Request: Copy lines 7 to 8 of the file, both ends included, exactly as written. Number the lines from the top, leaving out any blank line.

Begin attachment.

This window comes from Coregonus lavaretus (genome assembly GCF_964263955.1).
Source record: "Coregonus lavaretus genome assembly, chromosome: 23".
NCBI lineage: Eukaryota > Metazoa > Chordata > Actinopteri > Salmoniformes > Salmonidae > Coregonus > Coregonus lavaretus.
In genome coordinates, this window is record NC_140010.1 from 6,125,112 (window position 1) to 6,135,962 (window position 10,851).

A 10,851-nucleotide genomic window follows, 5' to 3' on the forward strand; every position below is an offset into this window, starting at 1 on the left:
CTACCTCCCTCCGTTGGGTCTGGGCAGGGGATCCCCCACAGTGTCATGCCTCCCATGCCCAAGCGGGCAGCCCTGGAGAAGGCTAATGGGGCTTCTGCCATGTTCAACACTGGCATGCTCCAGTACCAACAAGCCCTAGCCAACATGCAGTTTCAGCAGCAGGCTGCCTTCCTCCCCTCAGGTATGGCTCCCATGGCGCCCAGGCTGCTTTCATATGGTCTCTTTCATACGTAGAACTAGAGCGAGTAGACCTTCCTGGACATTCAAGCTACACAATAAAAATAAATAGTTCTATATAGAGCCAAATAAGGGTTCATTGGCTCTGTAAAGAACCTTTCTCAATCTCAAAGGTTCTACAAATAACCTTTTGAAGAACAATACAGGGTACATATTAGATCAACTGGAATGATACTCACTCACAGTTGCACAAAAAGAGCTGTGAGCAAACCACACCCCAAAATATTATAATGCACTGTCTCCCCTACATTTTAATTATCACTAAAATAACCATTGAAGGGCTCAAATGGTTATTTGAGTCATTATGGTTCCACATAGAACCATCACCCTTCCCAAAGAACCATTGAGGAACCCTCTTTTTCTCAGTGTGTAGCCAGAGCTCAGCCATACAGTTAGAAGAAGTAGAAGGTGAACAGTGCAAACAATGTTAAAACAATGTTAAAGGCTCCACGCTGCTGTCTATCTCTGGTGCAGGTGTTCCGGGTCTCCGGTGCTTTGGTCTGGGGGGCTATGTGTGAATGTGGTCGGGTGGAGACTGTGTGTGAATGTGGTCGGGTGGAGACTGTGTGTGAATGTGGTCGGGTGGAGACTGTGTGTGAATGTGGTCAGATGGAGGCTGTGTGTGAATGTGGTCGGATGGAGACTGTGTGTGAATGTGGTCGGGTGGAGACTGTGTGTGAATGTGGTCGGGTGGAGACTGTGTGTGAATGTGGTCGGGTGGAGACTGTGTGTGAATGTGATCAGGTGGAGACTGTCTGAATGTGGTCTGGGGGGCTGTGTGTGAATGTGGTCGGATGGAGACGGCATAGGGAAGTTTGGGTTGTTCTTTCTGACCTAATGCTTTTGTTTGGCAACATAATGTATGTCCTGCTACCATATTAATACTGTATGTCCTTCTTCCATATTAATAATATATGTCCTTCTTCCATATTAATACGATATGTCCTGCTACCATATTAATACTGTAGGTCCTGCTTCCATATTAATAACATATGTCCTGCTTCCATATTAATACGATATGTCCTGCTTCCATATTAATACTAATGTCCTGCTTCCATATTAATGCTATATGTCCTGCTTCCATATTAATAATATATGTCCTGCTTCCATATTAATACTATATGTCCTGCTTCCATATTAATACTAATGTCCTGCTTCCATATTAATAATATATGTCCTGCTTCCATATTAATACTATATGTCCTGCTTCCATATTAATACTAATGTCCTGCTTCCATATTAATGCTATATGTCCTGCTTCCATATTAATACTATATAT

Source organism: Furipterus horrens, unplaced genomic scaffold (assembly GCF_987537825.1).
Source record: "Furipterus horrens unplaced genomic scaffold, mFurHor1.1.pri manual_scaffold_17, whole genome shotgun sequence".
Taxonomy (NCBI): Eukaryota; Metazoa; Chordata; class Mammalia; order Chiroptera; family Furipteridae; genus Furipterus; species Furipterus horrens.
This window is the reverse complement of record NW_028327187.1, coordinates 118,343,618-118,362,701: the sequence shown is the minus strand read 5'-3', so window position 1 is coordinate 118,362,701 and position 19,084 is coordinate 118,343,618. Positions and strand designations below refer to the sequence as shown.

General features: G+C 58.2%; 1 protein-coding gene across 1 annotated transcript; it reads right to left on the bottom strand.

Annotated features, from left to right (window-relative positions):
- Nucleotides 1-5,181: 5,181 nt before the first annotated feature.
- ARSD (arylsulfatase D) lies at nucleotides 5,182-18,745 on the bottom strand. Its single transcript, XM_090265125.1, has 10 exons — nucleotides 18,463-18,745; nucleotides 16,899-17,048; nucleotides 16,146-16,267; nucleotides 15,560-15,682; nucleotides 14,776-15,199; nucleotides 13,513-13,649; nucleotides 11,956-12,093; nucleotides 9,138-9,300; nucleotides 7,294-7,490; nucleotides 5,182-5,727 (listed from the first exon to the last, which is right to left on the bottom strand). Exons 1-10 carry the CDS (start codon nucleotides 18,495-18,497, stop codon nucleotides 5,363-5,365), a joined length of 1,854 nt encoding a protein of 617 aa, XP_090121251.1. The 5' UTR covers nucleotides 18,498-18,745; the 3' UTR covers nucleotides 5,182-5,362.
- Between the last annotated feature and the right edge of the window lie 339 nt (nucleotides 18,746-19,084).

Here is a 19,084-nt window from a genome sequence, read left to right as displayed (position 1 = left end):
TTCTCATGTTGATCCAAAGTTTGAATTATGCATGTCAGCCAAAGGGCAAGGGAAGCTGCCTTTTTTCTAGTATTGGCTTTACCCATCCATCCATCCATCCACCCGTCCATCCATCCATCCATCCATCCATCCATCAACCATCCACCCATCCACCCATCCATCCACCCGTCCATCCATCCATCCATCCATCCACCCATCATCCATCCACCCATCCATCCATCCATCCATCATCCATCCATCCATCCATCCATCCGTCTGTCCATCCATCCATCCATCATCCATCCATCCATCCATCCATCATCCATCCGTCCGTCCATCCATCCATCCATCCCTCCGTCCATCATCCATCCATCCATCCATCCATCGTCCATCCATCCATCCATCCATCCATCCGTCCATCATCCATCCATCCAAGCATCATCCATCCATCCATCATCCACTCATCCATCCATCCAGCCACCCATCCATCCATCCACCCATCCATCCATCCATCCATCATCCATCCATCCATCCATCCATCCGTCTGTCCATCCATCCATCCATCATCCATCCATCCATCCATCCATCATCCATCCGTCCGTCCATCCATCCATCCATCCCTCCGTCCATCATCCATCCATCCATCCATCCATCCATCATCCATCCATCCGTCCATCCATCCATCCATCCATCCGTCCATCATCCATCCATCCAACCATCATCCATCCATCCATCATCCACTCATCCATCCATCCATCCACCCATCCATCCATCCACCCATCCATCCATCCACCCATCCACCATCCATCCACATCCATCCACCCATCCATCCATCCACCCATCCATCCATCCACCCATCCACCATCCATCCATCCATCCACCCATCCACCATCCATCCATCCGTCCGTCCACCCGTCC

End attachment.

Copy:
Source organism: Furipterus horrens, unplaced genomic scaffold (assembly GCF_987537825.1).
Source record: "Furipterus horrens unplaced genomic scaffold, mFurHor1.1.pri manual_scaffold_17, whole genome shotgun sequence".